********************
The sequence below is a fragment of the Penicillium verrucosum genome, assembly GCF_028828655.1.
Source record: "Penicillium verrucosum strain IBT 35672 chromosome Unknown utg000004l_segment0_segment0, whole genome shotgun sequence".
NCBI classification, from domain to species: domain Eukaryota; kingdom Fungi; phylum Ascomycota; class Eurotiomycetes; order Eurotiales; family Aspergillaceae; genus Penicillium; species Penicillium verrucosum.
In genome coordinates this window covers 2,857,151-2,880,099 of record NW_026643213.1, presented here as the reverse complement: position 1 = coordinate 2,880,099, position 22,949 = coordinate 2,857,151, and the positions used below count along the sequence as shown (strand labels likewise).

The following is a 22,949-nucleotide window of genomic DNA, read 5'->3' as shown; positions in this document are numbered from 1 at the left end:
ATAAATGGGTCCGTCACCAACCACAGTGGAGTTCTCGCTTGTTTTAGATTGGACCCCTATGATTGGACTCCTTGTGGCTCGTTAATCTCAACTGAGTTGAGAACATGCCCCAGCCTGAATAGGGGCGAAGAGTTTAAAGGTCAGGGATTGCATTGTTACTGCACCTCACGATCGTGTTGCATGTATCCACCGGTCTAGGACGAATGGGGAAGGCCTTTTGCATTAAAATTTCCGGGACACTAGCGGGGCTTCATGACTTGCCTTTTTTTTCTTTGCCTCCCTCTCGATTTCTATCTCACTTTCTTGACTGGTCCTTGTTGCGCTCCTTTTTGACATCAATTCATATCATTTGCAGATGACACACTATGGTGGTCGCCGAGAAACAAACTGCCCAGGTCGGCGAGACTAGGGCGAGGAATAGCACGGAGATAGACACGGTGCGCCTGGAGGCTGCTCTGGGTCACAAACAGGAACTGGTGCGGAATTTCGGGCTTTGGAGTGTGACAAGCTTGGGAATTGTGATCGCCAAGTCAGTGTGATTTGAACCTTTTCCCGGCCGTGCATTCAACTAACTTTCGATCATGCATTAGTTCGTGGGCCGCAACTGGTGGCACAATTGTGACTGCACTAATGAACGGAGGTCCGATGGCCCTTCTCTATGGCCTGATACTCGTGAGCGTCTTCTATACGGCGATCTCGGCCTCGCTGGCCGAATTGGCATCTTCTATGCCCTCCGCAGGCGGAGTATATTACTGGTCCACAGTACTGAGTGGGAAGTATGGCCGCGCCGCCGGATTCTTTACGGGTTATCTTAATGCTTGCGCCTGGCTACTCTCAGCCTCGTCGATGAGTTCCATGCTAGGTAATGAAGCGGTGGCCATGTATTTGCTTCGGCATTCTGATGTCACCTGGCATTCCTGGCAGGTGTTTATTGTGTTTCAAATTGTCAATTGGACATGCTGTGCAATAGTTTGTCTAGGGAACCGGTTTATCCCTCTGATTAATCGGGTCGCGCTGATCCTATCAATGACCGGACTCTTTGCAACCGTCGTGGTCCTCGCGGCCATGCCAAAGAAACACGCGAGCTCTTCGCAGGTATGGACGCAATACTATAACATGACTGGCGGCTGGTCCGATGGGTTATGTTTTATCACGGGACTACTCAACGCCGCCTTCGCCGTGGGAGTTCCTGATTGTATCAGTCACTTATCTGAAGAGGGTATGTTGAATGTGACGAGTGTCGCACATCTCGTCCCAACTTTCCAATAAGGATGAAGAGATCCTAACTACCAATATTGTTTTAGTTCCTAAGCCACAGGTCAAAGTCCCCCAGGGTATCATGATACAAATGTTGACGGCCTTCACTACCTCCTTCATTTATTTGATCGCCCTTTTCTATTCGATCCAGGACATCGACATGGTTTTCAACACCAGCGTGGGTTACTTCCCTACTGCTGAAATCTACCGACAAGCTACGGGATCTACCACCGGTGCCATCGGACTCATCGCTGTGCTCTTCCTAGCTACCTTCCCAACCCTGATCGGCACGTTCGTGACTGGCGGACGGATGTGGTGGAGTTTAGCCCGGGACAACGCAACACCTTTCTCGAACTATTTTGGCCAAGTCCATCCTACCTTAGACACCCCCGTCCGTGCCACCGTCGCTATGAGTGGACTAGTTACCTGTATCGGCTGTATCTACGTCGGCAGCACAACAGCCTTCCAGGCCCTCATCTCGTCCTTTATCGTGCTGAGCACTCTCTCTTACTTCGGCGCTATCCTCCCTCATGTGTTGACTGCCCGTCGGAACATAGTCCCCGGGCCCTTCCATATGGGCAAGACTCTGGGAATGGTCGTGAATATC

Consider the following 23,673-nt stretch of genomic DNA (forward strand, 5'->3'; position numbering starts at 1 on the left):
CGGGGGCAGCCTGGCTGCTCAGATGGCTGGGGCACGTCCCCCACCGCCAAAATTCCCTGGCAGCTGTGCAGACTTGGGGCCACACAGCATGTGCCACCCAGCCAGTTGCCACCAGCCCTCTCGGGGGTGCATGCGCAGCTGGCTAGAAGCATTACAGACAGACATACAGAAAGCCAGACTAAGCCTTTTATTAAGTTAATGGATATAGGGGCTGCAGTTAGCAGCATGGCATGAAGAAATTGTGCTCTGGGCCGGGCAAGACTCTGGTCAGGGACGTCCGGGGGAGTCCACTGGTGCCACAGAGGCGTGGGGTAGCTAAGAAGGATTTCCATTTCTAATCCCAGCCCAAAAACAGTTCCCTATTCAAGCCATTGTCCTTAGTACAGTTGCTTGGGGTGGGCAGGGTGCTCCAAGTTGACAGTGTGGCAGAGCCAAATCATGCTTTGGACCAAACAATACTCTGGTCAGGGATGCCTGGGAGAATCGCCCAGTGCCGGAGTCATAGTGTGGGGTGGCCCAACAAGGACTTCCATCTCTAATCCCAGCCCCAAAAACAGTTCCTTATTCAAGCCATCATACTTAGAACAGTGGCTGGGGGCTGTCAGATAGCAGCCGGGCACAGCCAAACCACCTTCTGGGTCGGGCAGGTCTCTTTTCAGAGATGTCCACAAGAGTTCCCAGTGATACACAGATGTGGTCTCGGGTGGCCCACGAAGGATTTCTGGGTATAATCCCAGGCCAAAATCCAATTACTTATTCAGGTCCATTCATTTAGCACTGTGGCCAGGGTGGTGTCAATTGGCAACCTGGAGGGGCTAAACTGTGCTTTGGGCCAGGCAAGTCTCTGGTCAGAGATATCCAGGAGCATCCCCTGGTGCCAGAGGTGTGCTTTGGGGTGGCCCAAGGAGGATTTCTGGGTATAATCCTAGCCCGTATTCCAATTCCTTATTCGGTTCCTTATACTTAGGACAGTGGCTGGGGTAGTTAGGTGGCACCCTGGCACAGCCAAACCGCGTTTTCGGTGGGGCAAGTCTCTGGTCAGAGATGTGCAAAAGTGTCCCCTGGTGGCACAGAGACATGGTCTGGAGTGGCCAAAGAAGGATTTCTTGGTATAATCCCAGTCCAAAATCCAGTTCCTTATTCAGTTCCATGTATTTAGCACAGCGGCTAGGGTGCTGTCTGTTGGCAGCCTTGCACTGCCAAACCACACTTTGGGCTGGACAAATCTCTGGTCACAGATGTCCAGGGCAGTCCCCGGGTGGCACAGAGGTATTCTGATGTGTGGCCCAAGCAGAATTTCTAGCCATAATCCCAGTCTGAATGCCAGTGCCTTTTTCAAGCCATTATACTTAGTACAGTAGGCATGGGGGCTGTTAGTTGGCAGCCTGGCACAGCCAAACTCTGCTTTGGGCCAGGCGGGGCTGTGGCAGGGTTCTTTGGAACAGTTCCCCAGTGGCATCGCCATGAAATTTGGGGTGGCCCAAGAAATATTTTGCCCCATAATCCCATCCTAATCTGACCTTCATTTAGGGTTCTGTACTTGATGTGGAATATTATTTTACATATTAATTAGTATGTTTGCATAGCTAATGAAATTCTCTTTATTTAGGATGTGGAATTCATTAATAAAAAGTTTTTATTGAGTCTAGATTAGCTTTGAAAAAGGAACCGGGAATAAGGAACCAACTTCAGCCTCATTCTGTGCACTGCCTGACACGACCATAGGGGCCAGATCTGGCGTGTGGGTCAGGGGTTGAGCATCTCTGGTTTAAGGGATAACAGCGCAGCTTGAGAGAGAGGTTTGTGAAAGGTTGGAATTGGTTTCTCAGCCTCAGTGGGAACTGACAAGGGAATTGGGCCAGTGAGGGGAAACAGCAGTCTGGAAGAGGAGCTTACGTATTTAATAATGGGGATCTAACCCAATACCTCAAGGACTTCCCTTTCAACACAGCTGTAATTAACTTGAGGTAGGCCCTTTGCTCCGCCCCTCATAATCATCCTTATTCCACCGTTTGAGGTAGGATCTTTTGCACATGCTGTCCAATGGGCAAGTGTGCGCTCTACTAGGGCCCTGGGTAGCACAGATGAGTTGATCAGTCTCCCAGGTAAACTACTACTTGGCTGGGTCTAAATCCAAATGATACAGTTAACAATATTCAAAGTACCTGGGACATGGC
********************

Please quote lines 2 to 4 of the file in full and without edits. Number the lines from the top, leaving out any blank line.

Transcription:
Source record: "Penicillium verrucosum strain IBT 35672 chromosome Unknown utg000004l_segment0_segment0, whole genome shotgun sequence".
NCBI classification, from domain to species: domain Eukaryota; kingdom Fungi; phylum Ascomycota; class Eurotiomycetes; order Eurotiales; family Aspergillaceae; genus Penicillium; species Penicillium verrucosum.
In genome coordinates this window covers 2,857,151-2,880,099 of record NW_026643213.1, presented here as the reverse complement: position 1 = coordinate 2,880,099, position 22,949 = coordinate 2,857,151, and the positions used below count along the sequence as shown (strand labels likewise).